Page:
Former KSD teacher explains focus of her whistleblower lawsuit

Published 6:40 pm Monday, November 11, 2019

Deanna Glasser no longer seeking her job back, but says alleged reasons she was let go amount to ‘unwarranted attacks’

A former teacher at the Kentucky School for the Deaf who has filed a whistleblower lawsuit says reasons given for why she wasn’t allowed to keep her job are false.

Deanna Glasser told The Advocate-Messenger a major aspect of her lawsuit against the Kentucky Department of Education, KSD Principal Toyah Robey and KDE Commissioner Wayne Lewis has to do with a letter sent to her from Robey and Lewis, allegedly stating the reasons her teaching contract was non-renewed at the end of last school year.

“The claims (in the lawsuit) are related to (Robey’s and Lewis’) stated reasons for non-renewal. That was missing in the article” about the lawsuit the paper published in October, Glasser said. “Non-renewal is not a firing. Non-tenured teachers can be non-renewed without reason. However, there is a state statute that allows a non-tenured teacher to requests reasons. Those reasons must be truthful.”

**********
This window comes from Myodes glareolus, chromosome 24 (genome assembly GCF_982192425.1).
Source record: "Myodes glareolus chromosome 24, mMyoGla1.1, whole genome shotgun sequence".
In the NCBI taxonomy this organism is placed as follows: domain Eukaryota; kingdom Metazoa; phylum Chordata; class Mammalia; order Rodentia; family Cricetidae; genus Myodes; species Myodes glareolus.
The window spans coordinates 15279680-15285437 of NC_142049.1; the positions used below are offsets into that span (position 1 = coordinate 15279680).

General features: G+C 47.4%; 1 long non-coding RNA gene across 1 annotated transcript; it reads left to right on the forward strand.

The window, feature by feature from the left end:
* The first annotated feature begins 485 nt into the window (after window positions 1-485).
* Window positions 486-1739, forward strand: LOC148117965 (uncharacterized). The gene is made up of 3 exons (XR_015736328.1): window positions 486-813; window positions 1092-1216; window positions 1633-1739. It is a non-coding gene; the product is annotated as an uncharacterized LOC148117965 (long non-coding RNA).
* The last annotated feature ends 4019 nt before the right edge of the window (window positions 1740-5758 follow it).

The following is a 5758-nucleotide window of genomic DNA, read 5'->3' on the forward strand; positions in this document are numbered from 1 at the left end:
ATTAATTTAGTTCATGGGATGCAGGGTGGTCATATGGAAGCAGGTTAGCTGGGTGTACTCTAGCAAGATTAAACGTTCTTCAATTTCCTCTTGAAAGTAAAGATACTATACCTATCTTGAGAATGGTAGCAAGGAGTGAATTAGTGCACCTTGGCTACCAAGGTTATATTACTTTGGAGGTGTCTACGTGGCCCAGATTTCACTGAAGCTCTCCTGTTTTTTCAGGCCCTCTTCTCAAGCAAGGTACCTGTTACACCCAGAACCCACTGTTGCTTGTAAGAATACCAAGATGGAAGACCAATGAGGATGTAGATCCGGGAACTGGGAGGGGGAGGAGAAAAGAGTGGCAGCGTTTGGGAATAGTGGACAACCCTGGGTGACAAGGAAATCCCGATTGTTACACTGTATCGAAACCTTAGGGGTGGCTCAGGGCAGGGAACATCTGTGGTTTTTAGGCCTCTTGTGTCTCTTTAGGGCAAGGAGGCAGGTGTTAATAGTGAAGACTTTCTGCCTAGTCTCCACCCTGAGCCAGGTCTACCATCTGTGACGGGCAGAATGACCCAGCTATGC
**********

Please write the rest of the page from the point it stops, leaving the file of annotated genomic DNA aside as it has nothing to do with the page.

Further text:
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As reported in October, Glasser’s lawsuit claims she requested just such a letter from Robey and Lewis after she was non-renewed on May 9. The stated reasons eventually provided to Glasser, “contain misrepresentations or are completely untrue and they are not documented in (Glasser’s) personnel file,” the suit alleges.